Early Childhood Neurodevelopmental Outcomes in Infants Exposed to Infectious Syphilis In Utero

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Abstract

Background:

There are minimal neurodevelopmental follow-up data for infants exposed to syphilis in utero.

Methods:

This is an inception cohort study of infants exposed to syphilis in utero. We reviewed women with reactive syphilis serology in pregnancy or at delivery in Edmonton (Canada), 2002 through 2010 and describe the neurodevelopmental outcomes of children with and without congenital syphilis.

Results:

There were 39 births to women with reactive syphilis serology, 9 of whom had late latent syphilis (n = 4), stillbirths (n = 2) or early neonatal deaths (n = 3), leaving 30 survivors of which 11 with and 7 without congenital syphilis had neurodevelopmental assessment. Those with congenital syphilis were all born to women with inadequate syphilis treatment before delivery. Neurodevelopmental impairment was documented in 3 of 11 (27%) infants with congenital syphilis and one of 7 (14%) without congenital syphilis with speech language delays in 4 of 11 (36%) with congenital syphilis and 3 of 7 (42%) without congenital syphilis.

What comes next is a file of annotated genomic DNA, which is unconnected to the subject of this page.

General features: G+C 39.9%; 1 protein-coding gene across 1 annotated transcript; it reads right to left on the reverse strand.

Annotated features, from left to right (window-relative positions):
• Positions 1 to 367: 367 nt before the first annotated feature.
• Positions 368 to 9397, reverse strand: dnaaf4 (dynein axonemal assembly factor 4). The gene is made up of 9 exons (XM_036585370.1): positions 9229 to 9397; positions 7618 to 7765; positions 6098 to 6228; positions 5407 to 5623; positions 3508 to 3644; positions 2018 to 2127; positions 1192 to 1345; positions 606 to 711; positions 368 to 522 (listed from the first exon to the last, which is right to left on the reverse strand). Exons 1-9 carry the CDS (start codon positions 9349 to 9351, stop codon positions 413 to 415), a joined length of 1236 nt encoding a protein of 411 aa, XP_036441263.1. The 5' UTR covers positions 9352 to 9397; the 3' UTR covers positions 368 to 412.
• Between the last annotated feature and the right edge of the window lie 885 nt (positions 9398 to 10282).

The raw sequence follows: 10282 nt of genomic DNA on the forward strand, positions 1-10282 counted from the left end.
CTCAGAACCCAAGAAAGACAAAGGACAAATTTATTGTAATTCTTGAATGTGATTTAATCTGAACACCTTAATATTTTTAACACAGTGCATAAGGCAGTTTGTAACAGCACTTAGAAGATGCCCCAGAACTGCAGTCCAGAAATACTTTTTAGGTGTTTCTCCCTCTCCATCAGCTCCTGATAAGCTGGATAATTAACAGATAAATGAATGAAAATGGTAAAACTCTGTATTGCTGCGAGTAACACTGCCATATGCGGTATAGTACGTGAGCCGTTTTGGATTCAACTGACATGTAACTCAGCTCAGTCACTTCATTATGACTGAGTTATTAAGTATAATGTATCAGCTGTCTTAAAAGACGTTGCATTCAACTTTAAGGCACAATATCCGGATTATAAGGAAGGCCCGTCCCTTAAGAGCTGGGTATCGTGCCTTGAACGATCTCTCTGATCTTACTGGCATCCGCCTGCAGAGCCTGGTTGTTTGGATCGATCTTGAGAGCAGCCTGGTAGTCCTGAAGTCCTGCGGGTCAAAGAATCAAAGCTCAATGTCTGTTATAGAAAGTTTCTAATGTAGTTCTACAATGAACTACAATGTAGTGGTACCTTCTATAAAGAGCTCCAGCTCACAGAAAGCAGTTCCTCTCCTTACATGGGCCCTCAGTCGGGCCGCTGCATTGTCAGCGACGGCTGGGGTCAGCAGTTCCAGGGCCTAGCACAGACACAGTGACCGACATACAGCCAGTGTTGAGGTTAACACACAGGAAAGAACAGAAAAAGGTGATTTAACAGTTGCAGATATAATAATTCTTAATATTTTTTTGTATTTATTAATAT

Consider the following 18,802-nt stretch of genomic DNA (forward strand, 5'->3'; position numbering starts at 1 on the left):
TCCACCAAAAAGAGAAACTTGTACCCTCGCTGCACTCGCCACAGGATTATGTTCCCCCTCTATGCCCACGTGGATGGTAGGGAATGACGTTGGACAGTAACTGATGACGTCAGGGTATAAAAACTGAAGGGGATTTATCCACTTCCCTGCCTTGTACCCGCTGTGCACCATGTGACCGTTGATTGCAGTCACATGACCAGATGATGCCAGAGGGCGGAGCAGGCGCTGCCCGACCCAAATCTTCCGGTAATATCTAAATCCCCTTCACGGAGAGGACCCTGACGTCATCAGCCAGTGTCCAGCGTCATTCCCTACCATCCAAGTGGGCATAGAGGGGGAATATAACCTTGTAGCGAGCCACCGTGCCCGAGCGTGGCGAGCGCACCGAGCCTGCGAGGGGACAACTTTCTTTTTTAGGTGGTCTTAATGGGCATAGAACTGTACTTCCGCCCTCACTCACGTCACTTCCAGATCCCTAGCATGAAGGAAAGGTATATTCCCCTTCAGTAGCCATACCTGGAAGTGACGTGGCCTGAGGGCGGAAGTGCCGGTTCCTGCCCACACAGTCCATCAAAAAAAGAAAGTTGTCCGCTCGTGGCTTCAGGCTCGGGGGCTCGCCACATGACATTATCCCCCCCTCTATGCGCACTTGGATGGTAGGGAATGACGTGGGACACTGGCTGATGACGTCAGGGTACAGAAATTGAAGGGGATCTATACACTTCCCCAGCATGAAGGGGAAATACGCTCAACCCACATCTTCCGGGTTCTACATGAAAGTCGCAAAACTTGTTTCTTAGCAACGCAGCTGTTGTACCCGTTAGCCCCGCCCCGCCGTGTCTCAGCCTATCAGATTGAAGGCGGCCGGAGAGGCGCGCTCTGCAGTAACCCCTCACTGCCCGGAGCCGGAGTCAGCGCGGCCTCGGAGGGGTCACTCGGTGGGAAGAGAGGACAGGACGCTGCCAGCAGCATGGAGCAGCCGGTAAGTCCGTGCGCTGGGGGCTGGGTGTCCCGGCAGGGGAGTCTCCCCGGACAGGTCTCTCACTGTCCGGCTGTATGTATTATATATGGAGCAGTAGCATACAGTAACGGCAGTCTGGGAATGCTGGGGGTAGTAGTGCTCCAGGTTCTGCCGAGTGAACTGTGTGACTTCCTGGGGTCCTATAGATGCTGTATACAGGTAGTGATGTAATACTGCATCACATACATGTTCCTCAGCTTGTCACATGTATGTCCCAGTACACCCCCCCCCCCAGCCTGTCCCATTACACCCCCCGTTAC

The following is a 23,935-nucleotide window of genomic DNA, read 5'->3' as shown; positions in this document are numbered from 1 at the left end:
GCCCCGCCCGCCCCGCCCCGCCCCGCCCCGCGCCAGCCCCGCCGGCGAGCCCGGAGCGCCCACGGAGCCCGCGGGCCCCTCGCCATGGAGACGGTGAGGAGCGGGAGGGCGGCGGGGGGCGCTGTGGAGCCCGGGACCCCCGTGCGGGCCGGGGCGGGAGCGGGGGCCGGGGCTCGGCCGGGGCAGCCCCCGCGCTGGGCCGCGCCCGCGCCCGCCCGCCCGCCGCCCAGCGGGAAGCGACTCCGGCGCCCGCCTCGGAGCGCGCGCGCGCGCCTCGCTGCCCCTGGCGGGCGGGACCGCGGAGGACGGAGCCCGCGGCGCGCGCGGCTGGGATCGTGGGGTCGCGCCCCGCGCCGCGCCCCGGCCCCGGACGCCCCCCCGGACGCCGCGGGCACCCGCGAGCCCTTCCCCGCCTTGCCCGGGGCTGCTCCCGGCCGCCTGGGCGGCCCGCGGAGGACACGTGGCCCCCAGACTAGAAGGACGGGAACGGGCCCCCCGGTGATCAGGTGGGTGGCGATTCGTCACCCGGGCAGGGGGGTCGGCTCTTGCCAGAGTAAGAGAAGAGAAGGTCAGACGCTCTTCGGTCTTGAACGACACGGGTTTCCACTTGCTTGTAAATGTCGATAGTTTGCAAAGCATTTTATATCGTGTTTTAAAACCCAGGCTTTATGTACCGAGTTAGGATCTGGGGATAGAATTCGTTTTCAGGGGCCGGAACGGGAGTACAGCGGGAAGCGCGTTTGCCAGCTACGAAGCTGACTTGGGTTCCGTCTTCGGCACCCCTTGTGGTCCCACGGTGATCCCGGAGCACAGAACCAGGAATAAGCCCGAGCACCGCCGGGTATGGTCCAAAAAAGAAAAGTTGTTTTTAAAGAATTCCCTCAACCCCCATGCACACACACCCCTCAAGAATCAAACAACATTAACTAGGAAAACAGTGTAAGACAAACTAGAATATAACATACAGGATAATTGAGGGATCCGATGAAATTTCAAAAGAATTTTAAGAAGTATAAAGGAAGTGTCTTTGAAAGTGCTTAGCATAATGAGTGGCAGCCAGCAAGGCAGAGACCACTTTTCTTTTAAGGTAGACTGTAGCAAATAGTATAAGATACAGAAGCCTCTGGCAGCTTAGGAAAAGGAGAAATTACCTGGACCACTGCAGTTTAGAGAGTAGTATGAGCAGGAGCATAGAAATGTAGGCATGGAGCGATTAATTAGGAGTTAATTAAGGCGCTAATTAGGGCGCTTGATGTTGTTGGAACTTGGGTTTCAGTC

Conclusions:

Infants born to mothers with reactive syphilis serology during pregnancy are at high risk for neurodevelopmental impairment, whether or not they have congenital syphilis, so should all be offered neurodevelopmental assessments and early referral for services as required.

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